Despite the mad rush for new age companies, many investors prefer to invest in dividend-paying old stocks. The reason: Present earnings distributed in the form of dividends look more real than earnings just sitting on balance sheets. Dividends, in a way, make you feel as if you are picking up extra money on the way to your regular cash machine.
But that doesn’t mean that you should completely shut your eyes to non-dividend- paying companies. An upstart company may, in the future, turn out to be another dividend-paying big shot.
Johnny: Let’s try to deal with some of the most commonly raised questions regarding dividend. Can you first explain what exactly a dividend is?
Jinny: A dividend is a payment made by a company to shareholders out of its profits. It is the most common way for a company to share its fruits of success with its owners. In the daily uproar of the stock market, we generally forget that beyond all the hype, a company is worth only what it can earn for its owners. A dividend cheque, now and then, serves as a good reassurance that your investments are worth more than the market noises.
But you should also keep in mind that every company does not pay a dividend. In fact, a company has two options while dealing with its profits—it can either retain the profits for reinvesting them into its business or it can share the profits earned with the shareholders in the form of dividend.
Both options have their own merits. A company reinvesting its profits creates hope of more profits in the future, which might lead to appreciation in its current stock price, whereas a company offering dividend creates a more visible incentive. Cash in hand speaks louder than cash in the books of accounts.
Johnny: Well, both options for using profits look equally good. But why is it that some companies regularly pay dividends while others don’t?
Illustration: Jayachandran / Mint
Jinny: To regularly pay dividend, a company needs to first regularly earn profits. Many companies fail to regularly generate profit so they don’t regularly pay any dividend.
However, many profit-earning companies often do not distribute any dividend. The choice of any company to not distribute dividend depends upon its future growth prospects.
A company in the early stage of its life has all the means to look for new engines of growth. But as the size of a company increases it becomes difficult to discover new growth opportunities.
This kind of situation comes into the life of every company which may find one day that its bank accounts are flush with funds but it can’t find worthwhile investments. So a company which has already attained a big size is more likely to regularly pay you dividend.
Johnny: Are there any parameters we can use to compare the payouts made by different companies?
Jinny: You can always look at the performance of your company by using different ratios. The most common one is the dividend yield, which you can obtain by dividing the amount of dividend paid with the current market price of the stock.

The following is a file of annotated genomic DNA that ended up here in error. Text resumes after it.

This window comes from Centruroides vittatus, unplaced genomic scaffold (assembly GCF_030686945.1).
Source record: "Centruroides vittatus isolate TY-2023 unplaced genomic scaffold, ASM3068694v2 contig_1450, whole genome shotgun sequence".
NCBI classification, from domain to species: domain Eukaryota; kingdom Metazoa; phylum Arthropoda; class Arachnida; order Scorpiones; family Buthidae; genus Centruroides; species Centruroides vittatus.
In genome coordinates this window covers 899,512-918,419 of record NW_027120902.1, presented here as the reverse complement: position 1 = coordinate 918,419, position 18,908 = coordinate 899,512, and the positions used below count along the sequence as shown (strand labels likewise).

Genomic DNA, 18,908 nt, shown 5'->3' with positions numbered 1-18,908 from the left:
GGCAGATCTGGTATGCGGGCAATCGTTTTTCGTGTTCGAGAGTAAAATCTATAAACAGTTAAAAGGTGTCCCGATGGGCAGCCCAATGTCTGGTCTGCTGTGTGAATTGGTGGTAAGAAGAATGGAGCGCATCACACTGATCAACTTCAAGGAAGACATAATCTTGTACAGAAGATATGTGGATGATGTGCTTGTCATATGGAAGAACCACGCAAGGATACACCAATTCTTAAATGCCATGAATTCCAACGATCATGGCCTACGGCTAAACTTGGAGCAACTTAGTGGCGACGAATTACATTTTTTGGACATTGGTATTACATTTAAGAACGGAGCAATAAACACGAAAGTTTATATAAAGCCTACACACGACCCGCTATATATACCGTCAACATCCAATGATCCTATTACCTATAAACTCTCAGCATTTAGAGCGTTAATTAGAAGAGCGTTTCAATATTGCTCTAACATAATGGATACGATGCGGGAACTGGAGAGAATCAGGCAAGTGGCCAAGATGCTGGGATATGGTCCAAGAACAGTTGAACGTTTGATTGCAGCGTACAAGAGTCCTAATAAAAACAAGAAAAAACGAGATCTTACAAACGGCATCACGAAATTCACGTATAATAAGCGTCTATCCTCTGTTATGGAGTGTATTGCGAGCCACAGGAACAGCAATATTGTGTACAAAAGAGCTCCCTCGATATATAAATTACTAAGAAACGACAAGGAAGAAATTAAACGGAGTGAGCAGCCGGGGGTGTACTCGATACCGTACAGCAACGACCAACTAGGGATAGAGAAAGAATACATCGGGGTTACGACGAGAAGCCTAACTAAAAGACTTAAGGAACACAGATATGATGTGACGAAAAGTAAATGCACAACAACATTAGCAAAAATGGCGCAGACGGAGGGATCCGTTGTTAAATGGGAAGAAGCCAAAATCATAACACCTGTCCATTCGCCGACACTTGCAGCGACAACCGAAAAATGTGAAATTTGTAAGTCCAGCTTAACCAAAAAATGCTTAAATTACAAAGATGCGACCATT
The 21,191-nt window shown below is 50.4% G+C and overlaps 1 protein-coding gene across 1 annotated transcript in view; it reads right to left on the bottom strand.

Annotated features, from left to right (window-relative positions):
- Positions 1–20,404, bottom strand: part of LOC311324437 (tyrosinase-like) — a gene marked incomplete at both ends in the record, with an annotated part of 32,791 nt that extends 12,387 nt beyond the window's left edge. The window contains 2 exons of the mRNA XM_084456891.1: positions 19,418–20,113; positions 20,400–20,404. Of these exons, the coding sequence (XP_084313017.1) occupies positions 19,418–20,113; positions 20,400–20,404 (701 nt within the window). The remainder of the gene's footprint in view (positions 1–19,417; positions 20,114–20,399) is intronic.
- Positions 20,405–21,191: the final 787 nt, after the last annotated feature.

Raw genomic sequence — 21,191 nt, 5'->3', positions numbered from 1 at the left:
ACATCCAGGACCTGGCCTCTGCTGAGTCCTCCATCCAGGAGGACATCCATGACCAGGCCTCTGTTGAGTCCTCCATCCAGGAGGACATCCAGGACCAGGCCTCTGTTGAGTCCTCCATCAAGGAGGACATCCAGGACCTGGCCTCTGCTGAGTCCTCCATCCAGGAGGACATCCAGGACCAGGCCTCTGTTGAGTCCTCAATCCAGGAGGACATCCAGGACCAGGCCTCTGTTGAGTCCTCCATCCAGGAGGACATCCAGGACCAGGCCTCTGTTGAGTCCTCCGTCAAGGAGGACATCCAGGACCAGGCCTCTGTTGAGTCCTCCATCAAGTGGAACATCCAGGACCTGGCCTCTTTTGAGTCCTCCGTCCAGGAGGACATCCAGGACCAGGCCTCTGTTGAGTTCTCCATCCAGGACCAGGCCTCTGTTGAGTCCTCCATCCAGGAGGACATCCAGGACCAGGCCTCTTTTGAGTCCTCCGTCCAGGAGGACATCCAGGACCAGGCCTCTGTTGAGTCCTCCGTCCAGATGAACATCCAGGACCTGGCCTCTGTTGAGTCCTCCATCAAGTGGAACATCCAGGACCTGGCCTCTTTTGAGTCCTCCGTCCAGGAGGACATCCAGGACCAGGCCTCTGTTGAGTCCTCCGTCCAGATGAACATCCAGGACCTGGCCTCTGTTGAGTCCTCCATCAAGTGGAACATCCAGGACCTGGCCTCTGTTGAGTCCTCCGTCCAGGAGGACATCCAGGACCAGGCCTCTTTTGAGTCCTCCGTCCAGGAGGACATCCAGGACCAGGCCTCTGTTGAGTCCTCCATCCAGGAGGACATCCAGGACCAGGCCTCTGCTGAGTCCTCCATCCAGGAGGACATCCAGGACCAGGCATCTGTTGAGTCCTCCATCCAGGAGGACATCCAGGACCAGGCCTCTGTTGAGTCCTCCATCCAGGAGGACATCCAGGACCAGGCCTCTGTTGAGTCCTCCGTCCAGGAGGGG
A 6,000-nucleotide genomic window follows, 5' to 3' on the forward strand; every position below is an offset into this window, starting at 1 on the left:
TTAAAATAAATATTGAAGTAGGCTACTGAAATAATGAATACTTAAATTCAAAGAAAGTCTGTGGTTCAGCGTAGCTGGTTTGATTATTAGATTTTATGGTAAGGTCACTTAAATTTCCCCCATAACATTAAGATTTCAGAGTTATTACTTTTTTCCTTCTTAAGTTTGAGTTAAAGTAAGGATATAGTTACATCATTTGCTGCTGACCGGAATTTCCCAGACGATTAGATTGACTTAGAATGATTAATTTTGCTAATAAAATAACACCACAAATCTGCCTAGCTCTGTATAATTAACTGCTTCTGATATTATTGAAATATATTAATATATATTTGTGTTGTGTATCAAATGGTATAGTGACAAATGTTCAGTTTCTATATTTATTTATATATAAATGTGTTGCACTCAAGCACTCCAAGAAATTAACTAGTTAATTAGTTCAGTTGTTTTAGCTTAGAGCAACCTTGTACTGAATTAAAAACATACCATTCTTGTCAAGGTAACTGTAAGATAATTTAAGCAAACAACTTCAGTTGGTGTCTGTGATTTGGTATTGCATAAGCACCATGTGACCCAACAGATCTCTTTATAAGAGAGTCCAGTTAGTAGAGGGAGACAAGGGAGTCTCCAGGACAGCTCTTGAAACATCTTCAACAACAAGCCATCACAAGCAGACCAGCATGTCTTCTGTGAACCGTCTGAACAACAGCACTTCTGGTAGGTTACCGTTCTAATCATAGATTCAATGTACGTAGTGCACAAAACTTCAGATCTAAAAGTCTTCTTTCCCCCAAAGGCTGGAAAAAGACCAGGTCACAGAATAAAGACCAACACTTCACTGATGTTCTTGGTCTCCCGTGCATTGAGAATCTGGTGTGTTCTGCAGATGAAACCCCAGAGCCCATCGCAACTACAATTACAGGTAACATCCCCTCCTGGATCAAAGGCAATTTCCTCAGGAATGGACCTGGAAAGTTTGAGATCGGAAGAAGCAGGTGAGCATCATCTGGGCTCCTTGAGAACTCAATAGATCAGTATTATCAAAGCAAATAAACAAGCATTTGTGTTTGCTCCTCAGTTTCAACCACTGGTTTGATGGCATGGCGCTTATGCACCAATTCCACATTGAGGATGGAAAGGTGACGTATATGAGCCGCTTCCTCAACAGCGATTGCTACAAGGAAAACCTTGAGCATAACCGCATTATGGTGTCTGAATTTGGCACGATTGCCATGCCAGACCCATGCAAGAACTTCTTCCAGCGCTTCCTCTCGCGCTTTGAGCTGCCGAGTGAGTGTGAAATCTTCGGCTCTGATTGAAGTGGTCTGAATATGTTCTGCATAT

If stock A is paying you a dividend of Rs10 at the current price of Rs100 then the dividend yield is 10%. You can use dividend yields to make comparisons. If dividend from stock B is Rs5 at a current market price of Rs50 then your dividend yield is again 10%. For an investor looking for a dividend yield, both stocks A and B would look equal. But you should also notice the difference.
An equal dividend yield does not mean that you are actually receiving equal amounts of money. Likewise, a higher dividend yield does not mean that you are actually receiving a higher amount of money as a dividend.
A stock with 20% dividend yield can actually turn out to be a stock paying just Rs2 as a dividend with the current market price of the stock at Rs10. Further, a higher dividend yield in itself can’t be taken as a sign of good health of your investment. Sometimes, the dividend yield may be higher due to a depressed stock price.
You need to be careful before jumping to any conclusion. Given a choice, a company always likes to paint a rosy picture. Until recently, companies listed on our stock exchanges used to declare dividend as percentage of the face value of their shares. So a company with shares having a face value of Rs2 could declare a 100% dividend by just paying a Rs2 dividend.
To make numbers look more realistic, stock market regulator Securities and Exchange Board of India (Sebi) has now made it mandatory for companies to declare dividend in terms of the amount paid per share.
So now, you will no longer hear about dividends as lofty percentages of lesser known face values.
Johnny: Well, the companies may declare dividends as they like. I don’t mind as long as the money just keeps rolling in.
What: A company can share its profits with its shareholders in the form of dividend.
Why: Many companies believe that regularly paying dividend serves as a good incentive for shareholders.
How: Dividend yield is calculated by dividing the amount of dividend paid with the current market price of shares.
Shailaja and Manoj K. Singh have important day jobs with an important bank. But Jinny and Johnny have plenty of time for your suggestions and ideas for their weekly chat. You can write to both of them at firstname.lastname@example.org